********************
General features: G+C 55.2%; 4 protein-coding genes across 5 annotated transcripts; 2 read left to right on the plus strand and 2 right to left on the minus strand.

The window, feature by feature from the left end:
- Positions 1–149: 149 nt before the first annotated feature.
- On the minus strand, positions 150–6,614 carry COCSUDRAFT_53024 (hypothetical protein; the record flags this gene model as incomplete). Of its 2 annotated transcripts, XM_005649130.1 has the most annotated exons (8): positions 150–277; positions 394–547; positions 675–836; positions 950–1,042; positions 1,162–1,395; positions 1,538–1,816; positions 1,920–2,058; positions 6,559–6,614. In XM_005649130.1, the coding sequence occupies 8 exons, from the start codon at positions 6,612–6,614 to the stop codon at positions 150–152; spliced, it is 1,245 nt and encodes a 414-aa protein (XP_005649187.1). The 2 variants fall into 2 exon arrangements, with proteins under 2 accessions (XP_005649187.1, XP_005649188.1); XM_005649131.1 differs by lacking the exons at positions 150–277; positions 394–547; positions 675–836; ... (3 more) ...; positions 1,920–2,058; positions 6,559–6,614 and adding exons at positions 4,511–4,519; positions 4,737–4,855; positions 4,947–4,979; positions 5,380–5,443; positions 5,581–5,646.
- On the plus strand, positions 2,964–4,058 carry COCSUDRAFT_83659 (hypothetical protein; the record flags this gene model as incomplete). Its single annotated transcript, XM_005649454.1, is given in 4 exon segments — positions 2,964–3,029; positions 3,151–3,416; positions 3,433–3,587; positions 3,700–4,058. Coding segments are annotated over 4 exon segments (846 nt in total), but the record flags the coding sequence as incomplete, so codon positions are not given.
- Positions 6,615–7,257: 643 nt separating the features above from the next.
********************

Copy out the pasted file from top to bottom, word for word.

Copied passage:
General features: G+C 55.2%; 4 protein-coding genes across 5 annotated transcripts; 2 read left to right on the plus strand and 2 right to left on the minus strand.

The window, feature by feature from the left end:
- Positions 1–149: 149 nt before the first annotated feature.
- On the minus strand, positions 150–6,614 carry COCSUDRAFT_53024 (hypothetical protein; the record flags this gene model as incomplete). Of its 2 annotated transcripts, XM_005649130.1 has the most annotated exons (8): positions 150–277; positions 394–547; positions 675–836; positions 950–1,042; positions 1,162–1,395; positions 1,538–1,816; positions 1,920–2,058; positions 6,559–6,614. In XM_005649130.1, the coding sequence occupies 8 exons, from the start codon at positions 6,612–6,614 to the stop codon at positions 150–152; spliced, it is 1,245 nt and encodes a 414-aa protein (XP_005649187.1). The 2 variants fall into 2 exon arrangements, with proteins under 2 accessions (XP_005649187.1, XP_005649188.1); XM_005649131.1 differs by lacking the exons at positions 150–277; positions 394–547; positions 675–836; ... (3 more) ...; positions 1,920–2,058; positions 6,559–6,614 and adding exons at positions 4,511–4,519; positions 4,737–4,855; positions 4,947–4,979; positions 5,380–5,443; positions 5,581–5,646.
- On the plus strand, positions 2,964–4,058 carry COCSUDRAFT_83659 (hypothetical protein; the record flags this gene model as incomplete). Its single annotated transcript, XM_005649454.1, is given in 4 exon segments — positions 2,964–3,029; positions 3,151–3,416; positions 3,433–3,587; positions 3,700–4,058. Coding segments are annotated over 4 exon segments (846 nt in total), but the record flags the coding sequence as incomplete, so codon positions are not given.
- Positions 6,615–7,257: 643 nt separating the features above from the next.